For example, bottom-feeding fish species like Plecos tend to stay out of the way of Bettas. Also, algae eaters like Dwarf Crayfish know when to get out of harm’s way. However, remember that Bettas will eat any living thing they can fit in their mouths, so you might wake up to a missing tank mate or two.
Breeding Copper Betta Fish
Copper Bettas breed just like other Betta variations. You put a male and female in the same tank, and the breeding process will take course naturally.
You’ll know spawning has begun once you see a bubble nest on the water’s surface. Meanwhile, the eggs hatch within a couple of weeks, and the father takes care of the Betta fry until they gain the ability to swim.
After spawning has taken place, you’ll have to separate the male and female Betta, leaving the male with the eggs. The last thing you want is an injured female Betta due to aggression from the male.
Also, some Bettas are mouthbrooders, meaning they carry the eggs in their mouth until they hatch.Therefore, you won’t see a bubble nest during the spawning phase with these types of Betta fish.
The Makings of a Beautiful Betta Fish
Copper Bettas are handsome fish indeed. However, their beauty boils down to the variations in their scales, fins, patterns, and colors. So, let’s briefly explore some of these traits.
Bettas may be classified by their tail type into the following:
- Crown Tail: Crown tail Bettas are so-called due to their spikey-looking tails that resemble crowns. Typically, the males are more brightly colored than the females.
- Double Tail: Double tail Bettas have a pair of tails jutting out from their base and cleaved down the middle. These fish tend to have a shorter body and a lengthier dorsal fin.
- Delta Tail: Delta Tail Bettas have tails shaped like the delta symbol (hence their name).
- Round Tail: Bettas in the round tail variety share similarities with Delta tail Bettas. The difference is the edge of the tail of a typical Betta in this variety is fully round.
- Spade Tail: Think of an ace of spades in a deck of playing cards; that’s the shape that Spade Bettas’ tails resemble the most.
Bettas bred in captivity come in various colors you might not see on their counterparts in the wild. A few of them include:
- Mustard Gas: Mustard gas is one of the most typical colors on a Betta fish, and you’ll typically see it on a green fish with orange or yellowish fins.
- Purple: Purple Bettas are legendary in the aquarium trade due to their rare color. You’ll be hard-pressed to find an actual purple Betta fish as the purple shading is usually tinged with lavender, red, or blue.
- Black Orchid: Dark all over with some blue or purple highlighting peeking through, black orchid Bettas are split into three variations: Black Lace, Melano, and Metallic.
- Rose Petal: Another ultra-rare variety, rose petal Bettas don’t neatly fit into a box. You may come across electric blue variations with a dark face and lighter body, among many other color variations.
The colors on a Betta’s body may be arranged into different patterns, giving them a distinctive look.
- Butterfly Betta: Butterfly patterns usually end in a white or translucent tail. The bodies start with one color that ends abruptly toward the base, passing the baton to an iridescent color.
- Marble Betta: You can identify marble Bettas by the distinctly blotchy color patterns all over their bodies. They usually have a pale solid color under the irregular pattern, while their fins may appear translucent.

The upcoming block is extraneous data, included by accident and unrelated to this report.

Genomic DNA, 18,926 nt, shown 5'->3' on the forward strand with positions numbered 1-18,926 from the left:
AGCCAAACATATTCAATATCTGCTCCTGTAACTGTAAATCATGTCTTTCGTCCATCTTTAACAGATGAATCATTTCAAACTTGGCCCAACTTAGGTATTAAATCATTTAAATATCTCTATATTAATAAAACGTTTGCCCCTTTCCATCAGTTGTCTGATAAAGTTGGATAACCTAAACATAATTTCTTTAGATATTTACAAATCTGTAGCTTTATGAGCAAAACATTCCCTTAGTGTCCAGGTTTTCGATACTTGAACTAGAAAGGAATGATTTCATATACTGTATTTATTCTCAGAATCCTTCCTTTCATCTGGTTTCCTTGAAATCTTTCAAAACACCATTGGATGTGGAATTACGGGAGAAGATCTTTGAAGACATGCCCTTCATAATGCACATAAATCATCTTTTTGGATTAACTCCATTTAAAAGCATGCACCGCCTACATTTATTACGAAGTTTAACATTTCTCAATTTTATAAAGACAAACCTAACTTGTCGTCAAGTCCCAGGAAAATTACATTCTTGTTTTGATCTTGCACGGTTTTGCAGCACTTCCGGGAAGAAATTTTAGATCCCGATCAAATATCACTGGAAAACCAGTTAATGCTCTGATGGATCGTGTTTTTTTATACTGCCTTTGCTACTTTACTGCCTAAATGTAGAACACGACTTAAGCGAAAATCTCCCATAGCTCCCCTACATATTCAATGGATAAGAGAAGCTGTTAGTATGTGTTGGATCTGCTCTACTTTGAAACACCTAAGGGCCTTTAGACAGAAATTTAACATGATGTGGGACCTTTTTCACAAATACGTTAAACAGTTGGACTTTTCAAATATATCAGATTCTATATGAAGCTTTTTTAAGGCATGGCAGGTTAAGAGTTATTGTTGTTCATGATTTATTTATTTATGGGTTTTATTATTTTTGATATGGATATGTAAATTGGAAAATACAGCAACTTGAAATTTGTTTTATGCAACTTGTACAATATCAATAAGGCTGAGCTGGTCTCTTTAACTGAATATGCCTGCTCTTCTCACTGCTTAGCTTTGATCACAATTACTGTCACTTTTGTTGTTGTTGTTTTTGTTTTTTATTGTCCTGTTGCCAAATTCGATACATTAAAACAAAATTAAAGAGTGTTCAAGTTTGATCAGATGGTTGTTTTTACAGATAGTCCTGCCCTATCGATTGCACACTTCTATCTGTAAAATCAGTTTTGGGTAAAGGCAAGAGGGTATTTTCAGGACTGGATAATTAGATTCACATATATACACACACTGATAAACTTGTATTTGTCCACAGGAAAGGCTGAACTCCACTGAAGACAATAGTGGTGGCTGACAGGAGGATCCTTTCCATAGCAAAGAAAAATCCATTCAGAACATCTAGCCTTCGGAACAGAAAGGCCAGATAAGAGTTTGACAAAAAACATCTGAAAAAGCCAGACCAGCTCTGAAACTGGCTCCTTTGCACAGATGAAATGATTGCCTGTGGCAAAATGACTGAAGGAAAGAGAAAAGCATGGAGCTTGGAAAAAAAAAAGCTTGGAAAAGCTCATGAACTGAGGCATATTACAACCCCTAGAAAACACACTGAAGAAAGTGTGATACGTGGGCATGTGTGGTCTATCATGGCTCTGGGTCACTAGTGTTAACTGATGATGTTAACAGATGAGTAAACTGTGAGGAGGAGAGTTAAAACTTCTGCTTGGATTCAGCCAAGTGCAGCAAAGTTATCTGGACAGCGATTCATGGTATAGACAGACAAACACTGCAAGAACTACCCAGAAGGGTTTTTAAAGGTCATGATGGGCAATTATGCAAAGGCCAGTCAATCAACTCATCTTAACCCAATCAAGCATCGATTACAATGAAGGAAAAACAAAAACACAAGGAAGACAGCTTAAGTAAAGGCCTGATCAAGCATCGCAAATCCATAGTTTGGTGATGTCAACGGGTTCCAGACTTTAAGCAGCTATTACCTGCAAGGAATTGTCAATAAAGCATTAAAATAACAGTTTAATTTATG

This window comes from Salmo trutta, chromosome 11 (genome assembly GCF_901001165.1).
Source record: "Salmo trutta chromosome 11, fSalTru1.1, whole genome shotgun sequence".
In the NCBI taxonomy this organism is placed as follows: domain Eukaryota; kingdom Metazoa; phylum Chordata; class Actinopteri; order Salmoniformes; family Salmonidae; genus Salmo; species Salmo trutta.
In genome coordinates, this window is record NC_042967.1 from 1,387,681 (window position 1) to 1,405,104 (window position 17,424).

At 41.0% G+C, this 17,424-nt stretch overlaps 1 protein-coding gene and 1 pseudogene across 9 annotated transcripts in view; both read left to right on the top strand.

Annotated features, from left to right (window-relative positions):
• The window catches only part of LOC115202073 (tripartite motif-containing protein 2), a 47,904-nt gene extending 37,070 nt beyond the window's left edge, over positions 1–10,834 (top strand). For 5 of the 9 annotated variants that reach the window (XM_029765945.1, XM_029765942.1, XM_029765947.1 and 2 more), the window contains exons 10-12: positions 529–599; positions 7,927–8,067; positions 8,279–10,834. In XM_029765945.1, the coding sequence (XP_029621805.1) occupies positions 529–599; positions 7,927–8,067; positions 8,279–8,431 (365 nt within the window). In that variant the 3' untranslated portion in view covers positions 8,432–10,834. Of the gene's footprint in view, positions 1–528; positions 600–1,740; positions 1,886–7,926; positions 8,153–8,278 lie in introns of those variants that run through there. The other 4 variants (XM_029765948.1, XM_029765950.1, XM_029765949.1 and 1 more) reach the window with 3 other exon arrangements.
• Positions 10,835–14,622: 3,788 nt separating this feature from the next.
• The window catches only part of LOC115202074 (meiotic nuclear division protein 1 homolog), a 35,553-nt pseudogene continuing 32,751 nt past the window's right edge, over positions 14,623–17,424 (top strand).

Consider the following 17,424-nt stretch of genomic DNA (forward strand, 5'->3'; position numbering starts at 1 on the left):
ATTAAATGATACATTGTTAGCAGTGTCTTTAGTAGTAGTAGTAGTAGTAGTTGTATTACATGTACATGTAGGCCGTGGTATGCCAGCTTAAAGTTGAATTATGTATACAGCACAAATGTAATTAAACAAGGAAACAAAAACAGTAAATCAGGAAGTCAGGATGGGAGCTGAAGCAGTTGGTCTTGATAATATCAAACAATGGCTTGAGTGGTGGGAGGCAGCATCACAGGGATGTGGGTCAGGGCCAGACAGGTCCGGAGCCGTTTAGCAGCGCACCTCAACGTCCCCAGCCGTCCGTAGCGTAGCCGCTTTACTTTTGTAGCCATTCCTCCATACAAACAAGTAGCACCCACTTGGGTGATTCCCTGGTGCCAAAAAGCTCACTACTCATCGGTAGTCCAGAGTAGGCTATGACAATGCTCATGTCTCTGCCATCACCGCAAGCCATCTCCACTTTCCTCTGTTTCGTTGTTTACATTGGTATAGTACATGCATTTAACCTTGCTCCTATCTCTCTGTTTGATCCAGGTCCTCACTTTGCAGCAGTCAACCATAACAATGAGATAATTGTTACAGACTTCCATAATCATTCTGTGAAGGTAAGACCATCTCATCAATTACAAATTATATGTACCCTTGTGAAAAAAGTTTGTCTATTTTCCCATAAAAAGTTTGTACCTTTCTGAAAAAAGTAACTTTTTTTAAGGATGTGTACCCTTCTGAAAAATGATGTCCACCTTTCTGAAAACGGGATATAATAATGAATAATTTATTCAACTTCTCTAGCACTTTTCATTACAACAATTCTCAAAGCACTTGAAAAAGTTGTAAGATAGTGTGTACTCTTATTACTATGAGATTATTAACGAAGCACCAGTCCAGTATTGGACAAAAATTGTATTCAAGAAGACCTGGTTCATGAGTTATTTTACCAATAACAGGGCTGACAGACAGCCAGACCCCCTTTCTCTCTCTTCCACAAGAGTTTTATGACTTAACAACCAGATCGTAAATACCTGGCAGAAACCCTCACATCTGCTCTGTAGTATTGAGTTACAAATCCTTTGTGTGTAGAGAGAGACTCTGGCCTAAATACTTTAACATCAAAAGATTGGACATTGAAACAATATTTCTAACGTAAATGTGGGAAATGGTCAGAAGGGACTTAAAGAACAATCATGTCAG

- Koi Betta: Koi Bettas are a selectively bred variation of Marble Betta, drawing inspiration from Japanese Koi fish. It isn’t easy to point to one primary base color since the patterns on these fish vary significantly.
Fish use their fins for swimming through water. They have several lone fins and some fins that come in pairs. Some Betta fish varieties stand out due to their fins, which may be wider or longer than the fins of other varieties, and have more interesting shapes.
For example, the caudal fin is usually the distinguishing feature of the rarest Bettas. Also, they may have a distinct anal fin, while the pectoral fins, ventral fins, and dorsal fins may jump out at you on other varieties.
Fun Fact: You think you’ve seen the best of the betta species, huh? Not quite! Proceed to our article titled, “Giant Betta: Tank Requisites, Food & Health, & Other Stuff” and max out your sizeable knowledge!
Frequently Asked Questions
Are Copper Bettas rare?
Some variations of Copper Bettas, like the Rose Petal Bettas, are incredibly rare, so expect to spend a lot of dough if you’re lucky enough to lay eyes on one.
Can Copper Bettas live in a tank without a filter?
Yes, theoretically, they can. However, you’ll have to clean the tank every few days to ensure that the water parameters don’t change drastically.
Are Copper Bettas easy to care for?
Caring for Copper Bettas isn’t too challenging. They don’t require too much maintenance, most of the food they eat is readily available in pet stores, and they’re fine on their own.
Why don’t wild Bettas have fancy-looking fins?
You won’t find elaborate fin and tail types on Bettas in the wild because these features result from cross-breeding. It’s important to note that while these features are beautiful, they’d be impractical in a Betta’s natural habitat because they’d make it difficult to move through vegetation.
Copper Bettas are a gorgeous Betta fish variation that has shiny metallic scales. These fish result from years of cross-breeding, so you won’t find them in the wild.
Even though their appearance sets them apart from other Betta fish, Copper Bettas are still Bettas through and through, meaning they require the same considerations to make them happy. Some of these considerations include good water quality, adequate nutrition, peaceful tank mates, and a comfortable tank setup, to name a few.
Last Updated: July 13, 2022